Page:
The great flu pandemic of 1917 (I think thats the right year) was the last time we saw such a beastie. My grandmothers sister died in that one. There were stories, some more true than others, of rail/trolley cars starting with a load of healthy people and finishing the route with a load of corpses. The advent of modern air travel certainly would make the likelihood of infection spreading faster even greater. Not much you can do for it except be prepared to isolate yourself from other people. Might be a good idea to practice the most basic precaution against any infectious disease: soap and water. And for the love of Crom dont put your hands near your face after touching money, a doorknob, a telephone or anything else that a hundred wheezing, mucous-dripping people may have already touched. Buy the yuppie bottle of hand sanitizer and use it.

Is a government enforced quarantine a likely course of action in this case? The current administration seems to be thinking it is. Now, think about this…when the government says “Everyone MUST leave.” like in Hurricane Katrina, what happened? Right. So when the .gov says “Everyone MUST stay.” what do you think is going to happen. Uh-huh.

Hand sanitizer, soap, bleach, repeat.
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This is more personal politics than preparedness but….if you have one of those Big Brother neighborhood watch cameras monitoring your neighborhood you should know that paintball guns are readily available from a myriad of sources. That is all.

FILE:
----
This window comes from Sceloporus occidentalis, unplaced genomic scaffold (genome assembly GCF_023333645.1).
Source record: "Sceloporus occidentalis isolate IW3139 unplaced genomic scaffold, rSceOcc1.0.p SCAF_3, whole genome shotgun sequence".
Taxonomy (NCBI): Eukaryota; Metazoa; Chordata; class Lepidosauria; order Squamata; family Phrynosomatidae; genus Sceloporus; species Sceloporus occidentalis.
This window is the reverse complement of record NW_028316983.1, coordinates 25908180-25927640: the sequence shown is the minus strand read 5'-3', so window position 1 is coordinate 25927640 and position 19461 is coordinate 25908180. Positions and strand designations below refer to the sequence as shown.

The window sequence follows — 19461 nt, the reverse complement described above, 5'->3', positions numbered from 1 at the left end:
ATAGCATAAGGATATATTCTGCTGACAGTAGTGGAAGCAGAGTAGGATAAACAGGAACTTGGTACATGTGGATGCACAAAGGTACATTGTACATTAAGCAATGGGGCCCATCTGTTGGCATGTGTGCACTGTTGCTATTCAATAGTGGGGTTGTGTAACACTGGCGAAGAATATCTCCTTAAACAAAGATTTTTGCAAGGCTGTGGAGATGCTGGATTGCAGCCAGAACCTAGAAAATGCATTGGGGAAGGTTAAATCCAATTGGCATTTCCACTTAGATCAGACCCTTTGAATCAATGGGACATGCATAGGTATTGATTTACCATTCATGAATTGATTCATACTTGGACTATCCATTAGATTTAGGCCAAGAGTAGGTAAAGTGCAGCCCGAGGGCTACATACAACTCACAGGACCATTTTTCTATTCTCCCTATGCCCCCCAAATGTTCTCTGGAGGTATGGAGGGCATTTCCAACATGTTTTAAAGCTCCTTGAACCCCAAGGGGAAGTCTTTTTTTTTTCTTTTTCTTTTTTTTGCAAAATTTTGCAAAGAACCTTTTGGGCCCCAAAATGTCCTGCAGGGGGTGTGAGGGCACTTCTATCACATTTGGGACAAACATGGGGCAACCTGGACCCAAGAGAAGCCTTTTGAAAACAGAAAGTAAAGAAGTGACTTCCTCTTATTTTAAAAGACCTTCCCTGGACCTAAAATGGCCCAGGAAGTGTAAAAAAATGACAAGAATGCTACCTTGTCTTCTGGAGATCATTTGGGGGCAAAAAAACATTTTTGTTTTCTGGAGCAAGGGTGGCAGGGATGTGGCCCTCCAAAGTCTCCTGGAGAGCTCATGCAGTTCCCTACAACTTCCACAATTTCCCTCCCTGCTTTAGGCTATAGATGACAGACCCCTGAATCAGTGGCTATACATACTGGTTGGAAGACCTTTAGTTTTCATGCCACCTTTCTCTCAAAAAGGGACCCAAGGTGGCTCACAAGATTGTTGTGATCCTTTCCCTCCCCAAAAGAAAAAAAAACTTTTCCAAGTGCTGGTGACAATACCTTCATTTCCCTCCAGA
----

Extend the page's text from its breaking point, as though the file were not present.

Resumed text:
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Gasoline, guest sheeple, lightsticks, Mythbusters and experiments

Local gas prices are down about $0.35 from their high of almost $3 a few months ago. The prices are still, to me, high but then I've probably been spoiled in terms of gasoline prices. If you think that gas prices are unfairly high the solution is to either reduce your usage or use it more wisely. Seems cut and dried to me.

Anyway… the whole experience, which may very well be repeated in the future, certainly illustrated a bottleneck in our society…fuel availability. The preparedness experts have always said that in a major crisis fuel stations would be either unable to operate due to power concerns, out of gas, or rationed. We saw all of that in Texas and Luisiana this summer, so it went from being paranoid-theory-by-a-doomsaying-nutjob to hard fact. Shrug. I learned a lesson from it….stored fuel, treated for long-term storage, stored in a good container, and rotated on a schedule is just as important as all those cases of MRE's and AK ammo. I'd already known that fuel was important, but this reinforced it to a rpeviously unheard of degree. Even those of us who know to store fuel are, I bet, learning some lessons….like you can never have too much, that some containers are better than others, that people will be desperate when their tank guage reads 'E' and theres a 3/4 mile long line at the pump.